BlogPublished TextsCryptocurrency and Government Regulation in Nigeria

February 27, 20190

Cryptocurrnecy in Nigeria is one of the major off shoots of the Technology wave that has changed the Nigerian business landscape.

Technology has since, the last century seen a high permeation in all sectors of the global economy. To be seen as a cutting edge solution provider, individuals in the corporate world must be technology savvy or “techy”. Competition is now more than ever, based on the application of technology such that to move your business to the next level, you need to be tech-involved.

Cryptocurrency and Government Regulation in Nigeria

Advancement in technology has seen the birth of cryptocurrency as a major consideration in both the tech and financial worlds. cryptocurrency has been defined as a digital currency in which encryption techniques are used to regulate the generation of units of currency and verify the transfer of funds, operating independently of a central bank. Decentralized cryptocurrencies such as Bitcoin now provide an outlet for personal wealth that is beyond restriction and confiscation.

There has been a lot of positive and negative discourse on the value of cryptocurrency to fiscal systems. With all the hype about the Bitcoin, the bubble eventually burst in June last year and has left a lot of Bitcoin investors, including myself, sceptical as to whether there is a future for cryptocurrency independent of government regulation.

I was recently briefed by a client seeking legal advice regarding the use of cryptocurrency by way of an “Agri Coin” to unify farmers, farm products and product trading in the rural areas of Nigeria. The coin would be utilized to project, coordinate and monitor agricultural services. I was really interested in proffering legal advice in such a ‘techi’ area. I immediately, but with some help from my ‘techi’ sons embarked on research into this subject. I didn’t mention the fact that it was one of my ‘techi’ sons who urged me to invest a small amount of money in the Bitcoin, which unfortunately I lost and fortunately had the sense not to invest my entire life savings.Cryptocurrency and Government Regulation in Nigeria

As a lawyer, my interest in new products and services remains constant. To enter a discussion on the value of cryptocurrency, it is important to learn about related things like blockchain, smart contracts and ICOs. It has been established that cryptocurrency springs from cryptography which is the process of converting plain text into unintelligible text and the reverse; it is entirely digital and relies on encryption that enhances secure transactions. In researching this topic I can say with some authority that cryptocurrency was devised as an alternative form of payment to cash and its equivalents such as credit/debit cards, cheques etc. Its use is independent of our traditional banks. In other words, the use of cryptocurrency dispenses with the need for intermediaries in the form of banks and other financial institutions.

Cryptocurrency is backed by a technology called Blockchain. To answer the question, “what is a Blockchain?” we first need to understand the meaning of “a ledger”, and then apply the same within the context of our discourse. In accounting, a ledger is a computer file or a book where you find a complete record of a company’s financial transactions throughout its life. Using this record, accounting officers can prepare the company’s financial statements. The ledger records financial information on liabilities, assets, expenses, revenues and owners’ equity.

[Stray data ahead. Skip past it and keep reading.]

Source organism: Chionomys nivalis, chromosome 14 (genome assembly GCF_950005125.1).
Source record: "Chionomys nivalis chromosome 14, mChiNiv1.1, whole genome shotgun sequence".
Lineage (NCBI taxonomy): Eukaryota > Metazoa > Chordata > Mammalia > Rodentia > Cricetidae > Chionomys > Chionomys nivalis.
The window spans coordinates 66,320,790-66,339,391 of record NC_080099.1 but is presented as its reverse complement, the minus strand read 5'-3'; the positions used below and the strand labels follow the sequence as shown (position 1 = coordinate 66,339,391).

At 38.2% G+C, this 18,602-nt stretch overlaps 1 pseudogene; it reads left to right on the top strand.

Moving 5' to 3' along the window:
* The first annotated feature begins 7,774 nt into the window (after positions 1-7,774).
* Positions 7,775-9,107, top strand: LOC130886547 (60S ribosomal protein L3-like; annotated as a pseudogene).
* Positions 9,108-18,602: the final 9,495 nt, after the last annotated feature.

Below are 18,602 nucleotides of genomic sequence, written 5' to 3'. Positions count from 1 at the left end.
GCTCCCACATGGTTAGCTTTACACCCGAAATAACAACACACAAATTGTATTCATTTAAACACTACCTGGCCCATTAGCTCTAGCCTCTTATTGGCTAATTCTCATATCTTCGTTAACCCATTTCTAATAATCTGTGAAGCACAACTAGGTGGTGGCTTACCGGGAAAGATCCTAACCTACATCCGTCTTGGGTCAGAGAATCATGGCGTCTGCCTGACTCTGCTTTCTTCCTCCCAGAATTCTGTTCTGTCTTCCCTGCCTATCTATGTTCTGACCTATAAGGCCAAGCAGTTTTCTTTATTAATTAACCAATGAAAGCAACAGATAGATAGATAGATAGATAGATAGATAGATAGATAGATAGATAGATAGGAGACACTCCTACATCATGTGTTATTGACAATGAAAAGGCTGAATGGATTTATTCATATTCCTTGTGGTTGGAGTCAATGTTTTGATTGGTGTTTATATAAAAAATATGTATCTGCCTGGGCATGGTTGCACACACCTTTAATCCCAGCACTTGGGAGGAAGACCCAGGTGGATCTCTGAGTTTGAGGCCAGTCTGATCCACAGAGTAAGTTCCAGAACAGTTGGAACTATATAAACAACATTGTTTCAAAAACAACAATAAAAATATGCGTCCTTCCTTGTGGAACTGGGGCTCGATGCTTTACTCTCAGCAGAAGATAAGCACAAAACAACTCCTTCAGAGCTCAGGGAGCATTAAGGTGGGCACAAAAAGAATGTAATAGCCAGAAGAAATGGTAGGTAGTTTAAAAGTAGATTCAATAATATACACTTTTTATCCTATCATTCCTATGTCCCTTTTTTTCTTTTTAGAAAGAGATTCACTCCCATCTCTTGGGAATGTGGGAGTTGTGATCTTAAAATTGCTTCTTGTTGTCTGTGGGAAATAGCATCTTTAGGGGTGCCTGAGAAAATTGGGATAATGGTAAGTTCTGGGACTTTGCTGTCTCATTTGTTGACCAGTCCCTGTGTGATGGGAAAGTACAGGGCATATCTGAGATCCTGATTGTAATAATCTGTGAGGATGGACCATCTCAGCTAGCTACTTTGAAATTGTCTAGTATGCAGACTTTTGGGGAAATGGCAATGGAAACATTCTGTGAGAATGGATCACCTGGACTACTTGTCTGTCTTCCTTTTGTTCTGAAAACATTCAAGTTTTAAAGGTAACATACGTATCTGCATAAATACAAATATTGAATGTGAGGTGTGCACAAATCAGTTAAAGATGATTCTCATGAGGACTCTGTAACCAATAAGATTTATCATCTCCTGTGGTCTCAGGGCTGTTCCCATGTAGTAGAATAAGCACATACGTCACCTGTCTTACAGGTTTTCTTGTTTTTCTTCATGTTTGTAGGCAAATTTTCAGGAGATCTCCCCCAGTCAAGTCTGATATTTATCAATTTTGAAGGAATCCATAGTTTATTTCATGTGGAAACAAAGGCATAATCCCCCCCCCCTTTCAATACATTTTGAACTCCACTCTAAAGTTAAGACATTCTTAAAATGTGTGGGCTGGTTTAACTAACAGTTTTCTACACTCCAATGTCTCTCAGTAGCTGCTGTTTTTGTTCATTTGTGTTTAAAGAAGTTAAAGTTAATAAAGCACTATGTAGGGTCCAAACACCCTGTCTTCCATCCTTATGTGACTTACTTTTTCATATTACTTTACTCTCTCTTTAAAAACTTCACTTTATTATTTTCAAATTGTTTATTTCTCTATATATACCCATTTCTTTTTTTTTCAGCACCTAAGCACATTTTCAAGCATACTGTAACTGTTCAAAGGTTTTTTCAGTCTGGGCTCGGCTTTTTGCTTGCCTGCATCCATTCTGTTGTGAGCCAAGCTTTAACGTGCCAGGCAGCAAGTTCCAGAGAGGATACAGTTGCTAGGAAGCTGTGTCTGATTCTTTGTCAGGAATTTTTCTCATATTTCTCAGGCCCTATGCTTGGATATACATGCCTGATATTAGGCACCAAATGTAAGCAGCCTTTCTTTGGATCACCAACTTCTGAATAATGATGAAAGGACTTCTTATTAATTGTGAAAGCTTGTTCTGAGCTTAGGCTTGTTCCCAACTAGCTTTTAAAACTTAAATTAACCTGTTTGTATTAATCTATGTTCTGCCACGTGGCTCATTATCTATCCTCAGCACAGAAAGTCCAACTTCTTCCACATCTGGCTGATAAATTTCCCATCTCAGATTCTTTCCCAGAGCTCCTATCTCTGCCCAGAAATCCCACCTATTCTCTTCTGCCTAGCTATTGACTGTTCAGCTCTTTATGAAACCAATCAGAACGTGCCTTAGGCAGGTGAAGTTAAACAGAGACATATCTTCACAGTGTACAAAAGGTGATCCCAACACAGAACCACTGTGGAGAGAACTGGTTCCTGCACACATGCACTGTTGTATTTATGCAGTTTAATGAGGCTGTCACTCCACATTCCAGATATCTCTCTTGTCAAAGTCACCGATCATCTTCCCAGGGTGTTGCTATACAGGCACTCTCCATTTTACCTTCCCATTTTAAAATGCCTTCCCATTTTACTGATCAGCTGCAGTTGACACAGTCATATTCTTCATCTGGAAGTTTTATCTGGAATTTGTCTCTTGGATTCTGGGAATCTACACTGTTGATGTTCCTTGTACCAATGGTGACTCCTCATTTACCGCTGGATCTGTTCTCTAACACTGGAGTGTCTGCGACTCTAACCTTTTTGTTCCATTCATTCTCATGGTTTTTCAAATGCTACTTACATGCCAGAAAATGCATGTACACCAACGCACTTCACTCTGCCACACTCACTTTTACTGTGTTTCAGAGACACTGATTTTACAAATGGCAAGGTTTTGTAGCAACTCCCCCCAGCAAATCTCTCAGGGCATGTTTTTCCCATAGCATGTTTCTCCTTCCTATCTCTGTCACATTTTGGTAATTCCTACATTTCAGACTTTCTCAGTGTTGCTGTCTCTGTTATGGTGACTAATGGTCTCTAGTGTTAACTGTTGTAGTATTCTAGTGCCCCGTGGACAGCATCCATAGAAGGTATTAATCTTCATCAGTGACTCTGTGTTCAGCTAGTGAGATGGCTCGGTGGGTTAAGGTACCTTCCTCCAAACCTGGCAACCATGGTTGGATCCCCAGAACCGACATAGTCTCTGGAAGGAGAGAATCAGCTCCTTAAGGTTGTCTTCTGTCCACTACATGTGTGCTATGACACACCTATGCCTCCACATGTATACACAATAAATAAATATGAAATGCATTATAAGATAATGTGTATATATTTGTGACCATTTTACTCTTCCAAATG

With the above in mind and the understanding put in context, it is clear that Blockchain is simply a” decentralized ledger”. It contains records which can be verified autonomously without the need to have a central entity. It is not just a public ledger, but a real-time ledger that records practically anything that can be put on record, including but not limited to contracts, financial transactions, information on the supply chain, physical assets, etc.

One major feature characterizing Blockchain technology is the decentralized feature it possesses.  There is no one organization or person who is in charge of keeping this ledger. Instead, the ledger is open for everyone in the chain who can see every detail of every record hence it is “public”. Each of the records in this chain of records is referred to as “a block”. In addition, a fundamental feature of Blockchain technology we need to consider is its immutable character. The records absolved by Blockchain technology are such that are fixed and cannot be edited by any person once it gets to the platform. This accounts for transparency in transactions.

So, in summary, think of Blockchain as a long chain of records (financial transactions or otherwise) made up of blocks, with each block being each of the records that make up the long chain. Each block is encrypted and has a time stamp which is immutable.

An affiliated subject matter which I had to get my head around to understand in my quest for knowledge is the “Smart Contract”. Smart contracts are computer protocols intended to digitally facilitate, verify, or enforce the negotiation or performance of a contract. These transactions are trackable and irreversible. Smart contracts have been touted as the true building blocks of Blockchain applications. At the core of smart contracts are self-execution, code write-ups and Blockchain enforcement (all technical terms which I am still trying to understand!).

A smart contract is designed using lines of code and executes itself without the intervention of a third party and after fulfilment of certain laid out conditions. In other words and put simply a smart contract is an agreement between two people in the form of computer code. It runs on the blockchain, so it can be stored on a public database and cannot be changed. The transactions that happen in a smart contract processed by the blockchain, which means they can be sent automatically without a third party. It has been argued that using smart contracts helps you eliminate both enforcement costs and ambiguity, making all business transactions instantaneous. Further, it lets you replace traditional contracts; which then saves time and money for your business. While this may be true, it is clear from practice that the orthodox manner of contractual evidencing still is the order of the day.